Elisha Mendl Mlotek OU-JLIC Alumnus
“We need to bring a passion for Judaism back into our lives,” says OU-JLIC alumnus Elisha Mlotek, “even when you’re living in the heart of an observant community. Perhaps we need it there even more!” As a recent graduate of Queens College (NY), Elisha notes that when your college is in the middle of a Jewish neighborhood – with, oh, about fifty kosher restaurants – the real challenge is to keep growing in your Judaism and carry on the legacy. “In these comfort zones it’s easy to stop trying,” he reflects. “You have to keep yourself alive and be on your spiritual toes. Pretty soon you’ll be on your own, no longer part of your father’s shul, and you’ll need a community of your own. As the next generation, college is the time to enhance your own Jewish commitment and practice building a community.”
And that’s where OU-JLIC couple Rabbi Robby and Shoshana Charnoff come in. The Charnoffs are on campus to serve as a point of connection to Judaism during the students’ long, hectic days. “Rabbi Charnoff is in the business of creating moments,” says Elisha. “You have a little time between classes and you find Rabbi Charnoff at Hillel. So he teaches you a bit of Torah, you schmooze a little, and fifteen minutes later you’re off to your next class. It sounds like nothing. But the sum total of those moments are infinitely greater than you can imagine. Suddenly you’re thinking about Torah, and there’s a big light shining. You hook on and it guides you.”
Elisha confesses that he wasn’t “super involved” in the official OU-JLIC events at Queens. He preferred impromptu learning, random moments of inspiration. And he discovered Rabbi Charnoff almost by accident. “On my first Shabbos at the college, a friend of mine took me to the Friday night minyan and Rabbi Charnoff spoke. To my surprise, he quoted the Ishbitzer Rebbe, and he conveyed his message so masterfully that I was deeply moved.” In his gap year of study at Yeshivat Lev HaTorah in Israel, Elisha had encountered the teachings of the Ishbitzer and had been impressed by his Chassidic insights. “And here was Rabbi Charnoff,” smiles Elisha, “among other classic sources, he was quoting a Chassidic master to this modern audience. I was motivated to hear more. I think that to be a progressive society, we need to have values and find new ways of thinking about Judaism.”
Elisha was already on a spiritual path by then, but he did not expect to find the growth he was seeking outside of a yeshivah. Yet here it was, right on the QC campus, with Rabbi and Shoshana Charnoff as his guides. “Rabbi Charnoff is a great guy. I simply considered him my friend – and I still do, even after graduation. We stay in touch.”
That sentiment goes in both directions. Rabbi Charnoff recalls, “Elisha came with a few friends to our Tu B’Shvat Seder one year on a Friday night. This was during winter break, when most students are away from the campus. He made it a point to come, and what a time we had! We talked and sang for over four hours.”
The OU-JLIC couple runs “portals of entry events” of all sorts, as different venues will appeal to different kinds of people. Some of them are attended by hundreds of students. But the ultimate goal is to forge meaningful relationships with students as individuals, enriching their lives and their connection to Judaism.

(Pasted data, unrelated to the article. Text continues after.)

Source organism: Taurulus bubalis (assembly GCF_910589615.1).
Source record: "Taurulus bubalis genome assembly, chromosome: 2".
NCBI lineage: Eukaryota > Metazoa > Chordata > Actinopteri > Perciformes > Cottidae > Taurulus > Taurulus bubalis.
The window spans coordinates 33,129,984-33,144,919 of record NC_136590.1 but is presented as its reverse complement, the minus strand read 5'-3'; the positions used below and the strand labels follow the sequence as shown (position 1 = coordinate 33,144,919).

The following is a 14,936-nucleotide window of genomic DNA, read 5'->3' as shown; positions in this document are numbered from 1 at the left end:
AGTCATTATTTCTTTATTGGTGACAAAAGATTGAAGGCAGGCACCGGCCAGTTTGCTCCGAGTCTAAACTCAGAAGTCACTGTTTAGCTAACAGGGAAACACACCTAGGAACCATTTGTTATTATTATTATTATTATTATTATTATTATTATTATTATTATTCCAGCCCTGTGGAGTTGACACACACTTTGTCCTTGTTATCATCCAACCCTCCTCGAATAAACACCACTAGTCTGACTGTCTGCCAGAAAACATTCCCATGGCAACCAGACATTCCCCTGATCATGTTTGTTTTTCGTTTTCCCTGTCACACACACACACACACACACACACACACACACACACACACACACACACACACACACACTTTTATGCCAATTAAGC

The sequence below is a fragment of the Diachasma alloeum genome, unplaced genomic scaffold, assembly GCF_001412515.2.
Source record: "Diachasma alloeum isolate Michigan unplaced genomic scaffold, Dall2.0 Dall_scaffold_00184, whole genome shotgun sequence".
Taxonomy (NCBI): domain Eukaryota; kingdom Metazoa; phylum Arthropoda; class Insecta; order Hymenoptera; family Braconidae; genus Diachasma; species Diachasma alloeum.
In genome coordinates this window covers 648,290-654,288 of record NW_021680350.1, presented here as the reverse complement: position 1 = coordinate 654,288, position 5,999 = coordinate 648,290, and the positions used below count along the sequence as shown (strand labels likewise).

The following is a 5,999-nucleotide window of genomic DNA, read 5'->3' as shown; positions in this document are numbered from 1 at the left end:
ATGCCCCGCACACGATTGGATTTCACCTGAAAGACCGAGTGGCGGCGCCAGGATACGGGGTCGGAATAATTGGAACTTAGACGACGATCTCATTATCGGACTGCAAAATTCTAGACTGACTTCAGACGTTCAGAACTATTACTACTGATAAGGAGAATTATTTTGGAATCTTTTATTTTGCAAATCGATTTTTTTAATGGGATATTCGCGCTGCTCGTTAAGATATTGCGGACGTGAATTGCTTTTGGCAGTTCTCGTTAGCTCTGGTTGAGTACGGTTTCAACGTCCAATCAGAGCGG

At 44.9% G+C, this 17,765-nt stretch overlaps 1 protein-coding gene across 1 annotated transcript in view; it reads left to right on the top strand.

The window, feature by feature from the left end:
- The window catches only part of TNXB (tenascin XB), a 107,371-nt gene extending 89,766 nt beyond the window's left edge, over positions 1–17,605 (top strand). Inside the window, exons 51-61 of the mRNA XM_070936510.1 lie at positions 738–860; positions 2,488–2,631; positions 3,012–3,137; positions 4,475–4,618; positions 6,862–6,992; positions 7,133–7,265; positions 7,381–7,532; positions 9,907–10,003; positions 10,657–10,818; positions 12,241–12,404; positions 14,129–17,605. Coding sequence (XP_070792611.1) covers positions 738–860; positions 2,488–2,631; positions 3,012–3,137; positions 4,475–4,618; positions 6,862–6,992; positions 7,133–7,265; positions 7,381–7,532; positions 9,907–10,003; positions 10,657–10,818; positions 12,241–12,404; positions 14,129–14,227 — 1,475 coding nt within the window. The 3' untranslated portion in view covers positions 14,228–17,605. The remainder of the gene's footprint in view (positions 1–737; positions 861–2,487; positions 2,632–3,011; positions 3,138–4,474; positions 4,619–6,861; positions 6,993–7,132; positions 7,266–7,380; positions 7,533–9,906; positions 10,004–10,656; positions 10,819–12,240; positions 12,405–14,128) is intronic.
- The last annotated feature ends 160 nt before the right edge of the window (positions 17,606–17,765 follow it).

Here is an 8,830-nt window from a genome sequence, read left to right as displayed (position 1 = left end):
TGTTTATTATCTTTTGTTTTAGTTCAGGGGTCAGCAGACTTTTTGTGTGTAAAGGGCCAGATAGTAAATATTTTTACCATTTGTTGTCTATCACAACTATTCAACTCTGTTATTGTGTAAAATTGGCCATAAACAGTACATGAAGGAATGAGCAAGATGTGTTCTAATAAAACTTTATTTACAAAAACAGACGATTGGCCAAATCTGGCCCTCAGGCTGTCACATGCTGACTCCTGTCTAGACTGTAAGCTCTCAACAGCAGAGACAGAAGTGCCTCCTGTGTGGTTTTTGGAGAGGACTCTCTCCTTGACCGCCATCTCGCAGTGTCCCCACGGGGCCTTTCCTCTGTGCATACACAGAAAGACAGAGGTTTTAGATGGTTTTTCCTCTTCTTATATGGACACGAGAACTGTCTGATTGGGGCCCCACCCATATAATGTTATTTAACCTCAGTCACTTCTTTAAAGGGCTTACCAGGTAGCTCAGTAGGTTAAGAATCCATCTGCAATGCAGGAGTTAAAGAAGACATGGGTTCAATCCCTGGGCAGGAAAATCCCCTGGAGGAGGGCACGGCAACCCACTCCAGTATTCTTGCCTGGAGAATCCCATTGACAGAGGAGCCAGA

A true friend to his students, Rabbi Charnoff is very proud of their accomplishments and Elisha is no exception. Elisha’s interest in spirituality, music and Chassidut combined over two years ago when he formed a folk/world-soul band, Zusha, with his friends Shlomo Ari Gaisin and Zechariah Goldshmiedt. Involved in writing lyrics as well as the music, Elisha is the group’s percussionist and also serves as a vocalist. The band went on tour in Israel, ultimately playing at the Safed Klezmer Festival, and has been playing to sell-out audiences in the New York area ever since. The Times of Israel described their music as “wordless melodies to soothe the soul,” while the Huffington Post commented that “the raw emotion is palpable.”
What is the attraction of this Chassidic/reggae/folk/jazz music to modern audiences? “We’re more than a band,” explains
Elisha. “The experience transcends music. In today’s material culture, people are overwhelmed. The fact that Zusha exists and attracts crowds shows that there is a spiritual yearning. I see it everywhere. Zusha creates a space where you can shut out the noise, and connect. It creates spaces that are tangible.”
And Elisha made it a point to bring Rabbi Charnoff into that space. “I was honored – and touched – when Elisha went out of his way to invite me to Zusha’s first concert in New York,” the rabbi recalls. “After they had been playing for a while, Elisha called upon me to stand up and share some Torah with the crowd. I was a bit surprised, but I thought of something quickly and spoke for a few minutes. The band had created a soft, magical mood, and the audience was very receptive.”
Now an alumnus of Queens College, and of OU-JLIC, Elisha lives in Manhattan, works at Juniper Jones (a creative agency and production company) and the future is bright. Ever striving to grow in spirituality, always learning, he looks forward to a life that is genuine, aware, and profoundly connected to his rich Jewish heritage.
Read more articles from Reunion here.